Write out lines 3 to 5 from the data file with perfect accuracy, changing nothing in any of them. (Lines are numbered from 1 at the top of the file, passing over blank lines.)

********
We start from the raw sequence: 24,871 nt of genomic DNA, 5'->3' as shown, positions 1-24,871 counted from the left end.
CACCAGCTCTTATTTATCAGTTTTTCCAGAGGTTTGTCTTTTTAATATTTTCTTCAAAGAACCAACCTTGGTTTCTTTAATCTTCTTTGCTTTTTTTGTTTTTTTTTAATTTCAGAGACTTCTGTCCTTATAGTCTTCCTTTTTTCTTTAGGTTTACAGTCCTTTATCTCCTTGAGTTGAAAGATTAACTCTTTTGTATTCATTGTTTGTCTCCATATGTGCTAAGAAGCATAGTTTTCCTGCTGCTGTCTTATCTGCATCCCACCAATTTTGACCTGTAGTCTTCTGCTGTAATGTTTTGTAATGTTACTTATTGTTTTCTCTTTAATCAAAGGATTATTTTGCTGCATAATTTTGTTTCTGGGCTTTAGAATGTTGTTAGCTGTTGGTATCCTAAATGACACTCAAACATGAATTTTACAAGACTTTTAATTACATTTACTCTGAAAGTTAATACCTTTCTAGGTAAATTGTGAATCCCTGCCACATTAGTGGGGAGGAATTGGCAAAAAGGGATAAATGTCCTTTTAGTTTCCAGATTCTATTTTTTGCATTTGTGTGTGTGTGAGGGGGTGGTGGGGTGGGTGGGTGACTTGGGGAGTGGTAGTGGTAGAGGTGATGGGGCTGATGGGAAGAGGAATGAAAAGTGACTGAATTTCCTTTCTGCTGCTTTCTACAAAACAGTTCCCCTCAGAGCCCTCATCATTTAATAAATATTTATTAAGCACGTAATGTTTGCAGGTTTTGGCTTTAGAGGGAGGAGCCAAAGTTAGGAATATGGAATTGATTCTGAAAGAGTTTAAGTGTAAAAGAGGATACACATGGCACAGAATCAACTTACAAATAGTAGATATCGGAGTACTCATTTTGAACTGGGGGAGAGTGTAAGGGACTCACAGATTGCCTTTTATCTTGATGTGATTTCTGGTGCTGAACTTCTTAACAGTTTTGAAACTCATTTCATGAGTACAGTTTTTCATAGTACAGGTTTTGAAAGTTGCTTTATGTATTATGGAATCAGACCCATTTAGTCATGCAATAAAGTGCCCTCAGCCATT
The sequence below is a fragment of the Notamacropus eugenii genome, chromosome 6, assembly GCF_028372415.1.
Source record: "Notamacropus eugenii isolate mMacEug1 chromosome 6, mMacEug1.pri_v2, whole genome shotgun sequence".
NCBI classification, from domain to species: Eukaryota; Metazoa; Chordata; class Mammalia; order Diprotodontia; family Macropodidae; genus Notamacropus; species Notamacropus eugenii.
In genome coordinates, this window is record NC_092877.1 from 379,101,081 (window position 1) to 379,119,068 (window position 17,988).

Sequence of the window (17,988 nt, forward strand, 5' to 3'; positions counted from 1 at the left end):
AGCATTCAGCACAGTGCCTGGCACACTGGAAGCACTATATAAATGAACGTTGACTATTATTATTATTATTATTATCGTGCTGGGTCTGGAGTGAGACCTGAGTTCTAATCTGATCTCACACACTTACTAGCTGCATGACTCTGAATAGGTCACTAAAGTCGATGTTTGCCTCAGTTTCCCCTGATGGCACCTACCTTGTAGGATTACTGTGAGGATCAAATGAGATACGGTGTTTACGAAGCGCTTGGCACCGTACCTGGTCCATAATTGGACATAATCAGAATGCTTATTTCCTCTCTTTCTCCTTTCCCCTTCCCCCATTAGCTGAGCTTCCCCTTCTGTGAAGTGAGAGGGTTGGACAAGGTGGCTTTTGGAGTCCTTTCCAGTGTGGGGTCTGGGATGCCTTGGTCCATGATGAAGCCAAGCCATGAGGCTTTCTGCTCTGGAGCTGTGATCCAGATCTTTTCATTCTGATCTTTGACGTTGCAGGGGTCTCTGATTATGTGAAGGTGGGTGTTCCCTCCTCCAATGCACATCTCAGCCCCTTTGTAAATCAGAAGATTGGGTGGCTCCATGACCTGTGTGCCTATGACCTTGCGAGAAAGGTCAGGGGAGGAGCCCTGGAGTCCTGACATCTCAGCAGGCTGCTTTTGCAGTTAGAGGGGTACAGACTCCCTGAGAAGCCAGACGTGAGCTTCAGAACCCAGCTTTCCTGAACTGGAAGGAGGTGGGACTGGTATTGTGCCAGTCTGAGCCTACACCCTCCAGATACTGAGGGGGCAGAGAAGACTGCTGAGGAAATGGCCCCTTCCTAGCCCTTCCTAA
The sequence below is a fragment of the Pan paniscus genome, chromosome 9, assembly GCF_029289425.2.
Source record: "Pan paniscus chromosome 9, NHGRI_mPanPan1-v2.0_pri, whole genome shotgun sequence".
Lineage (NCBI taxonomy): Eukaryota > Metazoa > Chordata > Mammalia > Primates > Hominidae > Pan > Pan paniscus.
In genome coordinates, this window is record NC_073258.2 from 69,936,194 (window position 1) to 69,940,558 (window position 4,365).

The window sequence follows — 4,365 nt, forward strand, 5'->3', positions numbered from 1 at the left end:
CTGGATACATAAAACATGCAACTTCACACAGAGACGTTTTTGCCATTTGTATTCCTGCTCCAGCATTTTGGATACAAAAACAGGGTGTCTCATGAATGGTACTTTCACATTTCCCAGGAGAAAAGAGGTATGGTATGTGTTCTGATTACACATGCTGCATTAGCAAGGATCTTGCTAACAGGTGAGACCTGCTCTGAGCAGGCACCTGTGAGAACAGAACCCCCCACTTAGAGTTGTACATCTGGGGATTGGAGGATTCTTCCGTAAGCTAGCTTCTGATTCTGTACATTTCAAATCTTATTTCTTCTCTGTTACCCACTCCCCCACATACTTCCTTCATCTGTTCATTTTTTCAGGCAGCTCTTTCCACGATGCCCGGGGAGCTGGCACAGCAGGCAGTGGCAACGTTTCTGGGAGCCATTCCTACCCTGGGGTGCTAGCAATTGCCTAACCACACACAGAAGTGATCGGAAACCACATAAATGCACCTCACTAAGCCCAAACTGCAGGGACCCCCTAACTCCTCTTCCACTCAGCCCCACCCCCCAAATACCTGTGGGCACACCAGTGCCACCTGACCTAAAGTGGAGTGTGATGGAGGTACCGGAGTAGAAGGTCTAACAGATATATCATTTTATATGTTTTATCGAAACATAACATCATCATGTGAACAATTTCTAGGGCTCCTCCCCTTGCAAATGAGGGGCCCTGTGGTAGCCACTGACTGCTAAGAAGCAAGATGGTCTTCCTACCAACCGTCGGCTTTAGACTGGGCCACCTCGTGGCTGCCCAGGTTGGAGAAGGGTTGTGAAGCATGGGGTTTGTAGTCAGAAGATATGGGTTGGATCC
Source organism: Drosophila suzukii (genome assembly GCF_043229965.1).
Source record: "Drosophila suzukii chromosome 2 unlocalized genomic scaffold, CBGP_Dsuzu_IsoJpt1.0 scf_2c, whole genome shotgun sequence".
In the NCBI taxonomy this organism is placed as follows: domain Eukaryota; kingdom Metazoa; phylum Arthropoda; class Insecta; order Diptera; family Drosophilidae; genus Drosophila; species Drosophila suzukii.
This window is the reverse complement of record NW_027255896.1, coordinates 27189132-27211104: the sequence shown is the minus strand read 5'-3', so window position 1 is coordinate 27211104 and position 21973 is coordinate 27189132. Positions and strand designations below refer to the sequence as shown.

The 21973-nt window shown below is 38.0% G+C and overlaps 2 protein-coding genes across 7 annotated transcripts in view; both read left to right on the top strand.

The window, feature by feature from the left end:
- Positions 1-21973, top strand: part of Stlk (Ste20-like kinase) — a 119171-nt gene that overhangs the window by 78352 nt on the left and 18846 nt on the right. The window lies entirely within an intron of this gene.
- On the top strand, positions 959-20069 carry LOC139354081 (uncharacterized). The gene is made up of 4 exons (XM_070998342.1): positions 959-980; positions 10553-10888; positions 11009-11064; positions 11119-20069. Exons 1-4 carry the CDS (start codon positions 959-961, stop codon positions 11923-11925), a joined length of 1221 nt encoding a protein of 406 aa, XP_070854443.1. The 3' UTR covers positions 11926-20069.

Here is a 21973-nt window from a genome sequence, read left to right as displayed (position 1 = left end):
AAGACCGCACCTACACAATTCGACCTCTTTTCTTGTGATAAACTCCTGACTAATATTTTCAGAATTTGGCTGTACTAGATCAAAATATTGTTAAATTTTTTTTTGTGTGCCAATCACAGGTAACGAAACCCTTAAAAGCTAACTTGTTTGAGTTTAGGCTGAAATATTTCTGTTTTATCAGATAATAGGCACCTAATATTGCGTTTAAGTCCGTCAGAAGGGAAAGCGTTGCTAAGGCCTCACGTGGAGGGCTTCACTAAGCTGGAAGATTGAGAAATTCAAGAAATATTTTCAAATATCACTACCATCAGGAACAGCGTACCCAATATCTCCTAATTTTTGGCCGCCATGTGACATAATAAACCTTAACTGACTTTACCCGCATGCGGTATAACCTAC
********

The sequence below is a fragment of the Notamacropus eugenii genome, chromosome 6, assembly GCF_028372415.1.
Source record: "Notamacropus eugenii isolate mMacEug1 chromosome 6, mMacEug1.pri_v2, whole genome shotgun sequence".
NCBI classification, from domain to species: Eukaryota; Metazoa; Chordata; class Mammalia; order Diprotodontia; family Macropodidae; genus Notamacropus; species Notamacropus eugenii.